Moisture intrusion into building walls in wetter climates has become a growing concern. The results can be damage to framing components, either wood or steel, and potential of mold forming in the walls or the batt insulation. Many of these buildings have stucco cladding, and stucco has been scrutinized as to its contribution to the problem.
Although it was found that stucco could exacerbate the water problems, through poor stucco application or cracking, the general findings were:
- Source of moisture was rainwater and poor management of the rainwater, rather than interior moisture or condensation.
- Design of walls and buildings has evolved with time to reduce drying potential of walls. This is due to increased levels of insulation and increased air tightness – both of which reduce the drying potential
- Change in materials that are less durable – use of OSB sheathing rather than plywood, use of spruce-pine-fir as compared to Douglas fir,
- Poor detailing and flashing allowing more incidental moisture to ingress behind the stucco cladding
- Growing use of plastic housewraps as compared to asphalt building paper. It has been found that stucco adheres to the housewraps and does not permit unrestricted drainage.
A number of solutions and better practices have evolved in recent years to overcome these shortcomings. These generally consist of:
- Introduction of drainage mats or rain screen cavities in high rainfall regions. These methods create unrestricted drainage as well as enhanced drying
- Better understanding and practices of flashing and sealing at critical locations such as penetrations (window, doors, vents, etc), balconies and decks, parapets.
- Use of double weather resistant barriers (WRB) to provide bond break between stucco and second layer of WRB. This practice is now stipulated in some building codes
However, there are other stucco construction details that are still thought that may contribute to potential moisture entry into walls. One of these questions is the potential that moisture can penetrate the WRB around fasteners utilized for lath attachment.
With open framing, this potential is certainly possible. If a fastener misses the framing, water intrusion around that fastener is then possible. This can occur with staple fastening, where the lather doesn’t have a direct feel for exactly where the framing member is, and possibly one leg of the staple misses.
Lathers and inspectors inspect the interior and look for these “shiners” (daylight shining through the wall). These locations are caulked and sealed to prevent possible moisture ingress at some point after building is finished. To prevent “shiners” from being created in the first place, some specifiers and designers require hand nailing of the lath. This provides higher assurance that the lather will not miss the framing, and reduces the number of penetrations in half as compared to staples. Others specify the use of furring nails where the furring wad is felt to create a compressive seal at the fastener location.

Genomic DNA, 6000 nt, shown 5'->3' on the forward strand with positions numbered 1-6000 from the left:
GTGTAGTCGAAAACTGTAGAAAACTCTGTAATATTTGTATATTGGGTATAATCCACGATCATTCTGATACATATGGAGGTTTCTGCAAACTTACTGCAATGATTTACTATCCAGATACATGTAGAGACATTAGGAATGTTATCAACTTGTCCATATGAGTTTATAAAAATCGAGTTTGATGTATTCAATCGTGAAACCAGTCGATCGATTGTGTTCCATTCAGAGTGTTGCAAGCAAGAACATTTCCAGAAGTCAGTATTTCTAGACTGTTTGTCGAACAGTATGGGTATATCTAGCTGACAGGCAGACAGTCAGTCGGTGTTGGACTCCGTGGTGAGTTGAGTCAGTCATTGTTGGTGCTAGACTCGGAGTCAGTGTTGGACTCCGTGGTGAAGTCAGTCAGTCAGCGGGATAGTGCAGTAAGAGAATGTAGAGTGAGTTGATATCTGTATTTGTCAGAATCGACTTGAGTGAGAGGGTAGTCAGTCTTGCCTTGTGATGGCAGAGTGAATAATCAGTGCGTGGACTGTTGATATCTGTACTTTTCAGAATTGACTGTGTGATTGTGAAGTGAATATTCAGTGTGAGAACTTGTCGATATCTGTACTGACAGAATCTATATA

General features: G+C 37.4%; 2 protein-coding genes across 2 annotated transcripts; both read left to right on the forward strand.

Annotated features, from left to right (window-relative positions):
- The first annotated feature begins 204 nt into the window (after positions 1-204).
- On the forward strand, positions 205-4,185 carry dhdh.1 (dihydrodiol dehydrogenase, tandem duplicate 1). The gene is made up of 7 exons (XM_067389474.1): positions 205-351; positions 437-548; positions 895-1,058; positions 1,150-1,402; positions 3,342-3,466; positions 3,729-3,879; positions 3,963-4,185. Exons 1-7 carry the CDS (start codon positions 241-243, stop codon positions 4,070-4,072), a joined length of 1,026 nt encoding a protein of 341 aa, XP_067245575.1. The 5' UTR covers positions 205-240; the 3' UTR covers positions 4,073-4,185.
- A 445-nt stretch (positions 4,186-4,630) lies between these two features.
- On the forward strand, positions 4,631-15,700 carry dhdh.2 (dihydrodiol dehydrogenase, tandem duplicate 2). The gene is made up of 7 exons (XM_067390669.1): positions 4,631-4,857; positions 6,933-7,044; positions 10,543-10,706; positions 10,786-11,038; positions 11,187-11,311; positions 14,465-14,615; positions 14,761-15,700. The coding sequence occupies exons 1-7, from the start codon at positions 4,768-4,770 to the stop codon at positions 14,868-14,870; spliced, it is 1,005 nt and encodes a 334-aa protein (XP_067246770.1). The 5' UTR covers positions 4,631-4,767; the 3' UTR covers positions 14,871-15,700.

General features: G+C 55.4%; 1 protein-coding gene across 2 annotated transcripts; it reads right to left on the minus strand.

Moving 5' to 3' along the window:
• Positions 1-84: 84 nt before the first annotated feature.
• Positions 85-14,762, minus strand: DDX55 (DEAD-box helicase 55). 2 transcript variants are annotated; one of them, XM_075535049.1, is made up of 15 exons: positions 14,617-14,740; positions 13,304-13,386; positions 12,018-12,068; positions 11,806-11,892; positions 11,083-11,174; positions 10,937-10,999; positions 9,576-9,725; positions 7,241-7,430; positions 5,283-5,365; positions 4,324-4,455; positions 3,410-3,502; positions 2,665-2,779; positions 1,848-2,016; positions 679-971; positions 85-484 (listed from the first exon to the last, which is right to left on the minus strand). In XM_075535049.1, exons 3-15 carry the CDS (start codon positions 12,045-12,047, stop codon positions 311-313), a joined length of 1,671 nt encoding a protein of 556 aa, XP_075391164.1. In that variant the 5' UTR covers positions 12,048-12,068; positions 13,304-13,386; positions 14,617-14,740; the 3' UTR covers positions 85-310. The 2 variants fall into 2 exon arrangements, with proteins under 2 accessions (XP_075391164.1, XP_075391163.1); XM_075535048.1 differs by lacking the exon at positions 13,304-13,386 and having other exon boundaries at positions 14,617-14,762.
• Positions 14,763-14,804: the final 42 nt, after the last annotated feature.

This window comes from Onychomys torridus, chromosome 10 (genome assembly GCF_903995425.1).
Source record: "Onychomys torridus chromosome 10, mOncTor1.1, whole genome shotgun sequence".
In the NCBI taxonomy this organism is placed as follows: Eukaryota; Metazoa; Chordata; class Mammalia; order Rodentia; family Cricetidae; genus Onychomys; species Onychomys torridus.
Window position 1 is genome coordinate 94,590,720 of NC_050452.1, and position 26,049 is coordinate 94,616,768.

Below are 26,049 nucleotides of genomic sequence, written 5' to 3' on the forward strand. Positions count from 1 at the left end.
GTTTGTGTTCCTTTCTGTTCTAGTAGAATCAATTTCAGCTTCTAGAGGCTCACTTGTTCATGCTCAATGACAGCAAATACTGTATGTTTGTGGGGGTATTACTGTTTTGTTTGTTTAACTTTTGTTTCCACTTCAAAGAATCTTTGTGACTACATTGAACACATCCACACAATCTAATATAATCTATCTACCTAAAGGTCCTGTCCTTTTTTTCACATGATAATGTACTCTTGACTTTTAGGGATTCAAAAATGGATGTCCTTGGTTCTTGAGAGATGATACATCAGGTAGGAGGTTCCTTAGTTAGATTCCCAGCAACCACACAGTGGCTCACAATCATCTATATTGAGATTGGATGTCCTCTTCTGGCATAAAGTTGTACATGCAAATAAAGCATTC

Structa Wire Corp has undertaken extensive water testing of stucco panels constructed with various methods to evaluate potential to water intrusion at fastener locations. The various combinations that were evaluated were wood and steel framing; open framing and sheathed construction; OSB and Densglas sheathing; asphalt paper (30 min an d60 min), Tyvek, and trowel on WRBs; welded wire laths, expanded metal lath, woven wire lath; staples, roofing nails, screws, and furring nail fastener types.
The test methodologies started with ASTM E-1105 “Standard Test Method for Field Determination of Water Penetration by Uniform or Cyclic Static Air Pressure Difference” protocols. Initial tests were conducted with spray racks applying water to front surface of the stucco panels. However, it was found that very little moisture penetrated the stucco and indication of moisture was not observed on back face of the panels. A more severe test methodology was developed whereby measured quantities and rates of water were introduced at the top of the panels between the stucco and the WRB. Moisture indicator paper had been applied under the WRB and the framing was enclosed with Plexiglas so that negative pressure could be applied. With the Plexiglas, it was possible to observe the back side of the wall for indication of moisture.
Summary of findings:
The tests were run for one half hour. When 30 minute asphalt building paper was utilized, some indication of moisture was observed in the areas between framing. In all of the combinations, there was no evidence of water penetration at the fastener locations.
When the sheathed test panels were examined, no moisture was seen at the backside at the framing or between framing members.When walls were taken apart and examined, it was found that furring wads had absorbed moisture. With continued exposure, these wads would deteriorate and the lath would no longer be securely held in place.
Therefore, we have concluded that properly applied fasteners into framing, even staples, are not the likely cause of moisture penetration through the WRB. Under severe test conditions, it was found that the hold out resistance of the WRB itself would most likely be exceeded and be the failure mode.
Structa Wire Corp. concludes that the risk of water entry can be minimized with proper flashing and sealing details as well as the utilization of a bond breaker to provide a drainage plane.